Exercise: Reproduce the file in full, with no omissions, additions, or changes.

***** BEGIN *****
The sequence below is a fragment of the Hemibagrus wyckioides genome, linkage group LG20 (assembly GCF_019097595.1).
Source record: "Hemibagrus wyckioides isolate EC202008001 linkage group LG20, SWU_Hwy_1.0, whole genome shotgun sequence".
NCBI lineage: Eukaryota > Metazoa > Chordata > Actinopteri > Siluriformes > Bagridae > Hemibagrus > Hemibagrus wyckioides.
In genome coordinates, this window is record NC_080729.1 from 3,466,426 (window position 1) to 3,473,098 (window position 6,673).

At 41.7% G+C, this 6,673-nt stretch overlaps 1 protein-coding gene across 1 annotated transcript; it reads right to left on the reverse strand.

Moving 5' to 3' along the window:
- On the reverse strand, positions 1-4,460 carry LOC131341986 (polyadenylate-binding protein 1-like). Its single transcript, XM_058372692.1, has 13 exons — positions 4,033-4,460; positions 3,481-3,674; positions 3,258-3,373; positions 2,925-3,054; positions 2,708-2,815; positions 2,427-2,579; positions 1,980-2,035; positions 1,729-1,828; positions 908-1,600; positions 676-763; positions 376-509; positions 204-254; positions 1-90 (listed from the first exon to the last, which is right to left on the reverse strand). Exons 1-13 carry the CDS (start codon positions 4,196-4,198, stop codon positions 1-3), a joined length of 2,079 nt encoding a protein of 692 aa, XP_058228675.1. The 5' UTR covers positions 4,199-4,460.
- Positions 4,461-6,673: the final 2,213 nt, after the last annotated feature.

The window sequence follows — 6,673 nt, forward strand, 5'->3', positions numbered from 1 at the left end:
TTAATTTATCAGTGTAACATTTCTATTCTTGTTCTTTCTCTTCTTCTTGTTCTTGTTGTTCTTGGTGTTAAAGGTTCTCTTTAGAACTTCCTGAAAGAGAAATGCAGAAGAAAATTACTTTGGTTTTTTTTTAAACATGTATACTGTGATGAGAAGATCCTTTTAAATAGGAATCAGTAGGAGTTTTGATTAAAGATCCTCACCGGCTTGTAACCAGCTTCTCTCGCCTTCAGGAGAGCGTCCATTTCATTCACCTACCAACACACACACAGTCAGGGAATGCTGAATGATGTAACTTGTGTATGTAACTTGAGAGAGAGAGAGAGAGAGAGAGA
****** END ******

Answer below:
The sequence below is a fragment of the Hemibagrus wyckioides genome, linkage group LG20 (assembly GCF_019097595.1).
Source record: "Hemibagrus wyckioides isolate EC202008001 linkage group LG20, SWU_Hwy_1.0, whole genome shotgun sequence".
NCBI lineage: Eukaryota > Metazoa > Chordata > Actinopteri > Siluriformes > Bagridae > Hemibagrus > Hemibagrus wyckioides.
In genome coordinates, this window is record NC_080729.1 from 3,466,426 (window position 1) to 3,473,098 (window position 6,673).

At 41.7% G+C, this 6,673-nt stretch overlaps 1 protein-coding gene across 1 annotated transcript; it reads right to left on the reverse strand.

Moving 5' to 3' along the window:
- On the reverse strand, positions 1-4,460 carry LOC131341986 (polyadenylate-binding protein 1-like). Its single transcript, XM_058372692.1, has 13 exons — positions 4,033-4,460; positions 3,481-3,674; positions 3,258-3,373; positions 2,925-3,054; positions 2,708-2,815; positions 2,427-2,579; positions 1,980-2,035; positions 1,729-1,828; positions 908-1,600; positions 676-763; positions 376-509; positions 204-254; positions 1-90 (listed from the first exon to the last, which is right to left on the reverse strand). Exons 1-13 carry the CDS (start codon positions 4,196-4,198, stop codon positions 1-3), a joined length of 2,079 nt encoding a protein of 692 aa, XP_058228675.1. The 5' UTR covers positions 4,199-4,460.
- Positions 4,461-6,673: the final 2,213 nt, after the last annotated feature.

The window sequence follows — 6,673 nt, forward strand, 5'->3', positions numbered from 1 at the left end:
TTAATTTATCAGTGTAACATTTCTATTCTTGTTCTTTCTCTTCTTCTTGTTCTTGTTGTTCTTGGTGTTAAAGGTTCTCTTTAGAACTTCCTGAAAGAGAAATGCAGAAGAAAATTACTTTGGTTTTTTTTTAAACATGTATACTGTGATGAGAAGATCCTTTTAAATAGGAATCAGTAGGAGTTTTGATTAAAGATCCTCACCGGCTTGTAACCAGCTTCTCTCGCCTTCAGGAGAGCGTCCATTTCATTCACCTACCAACACACACACAGTCAGGGAATGCTGAATGATGTAACTTGTGTATGTAACTTGAGAGAGAGAGAGAGAGAGAGAGA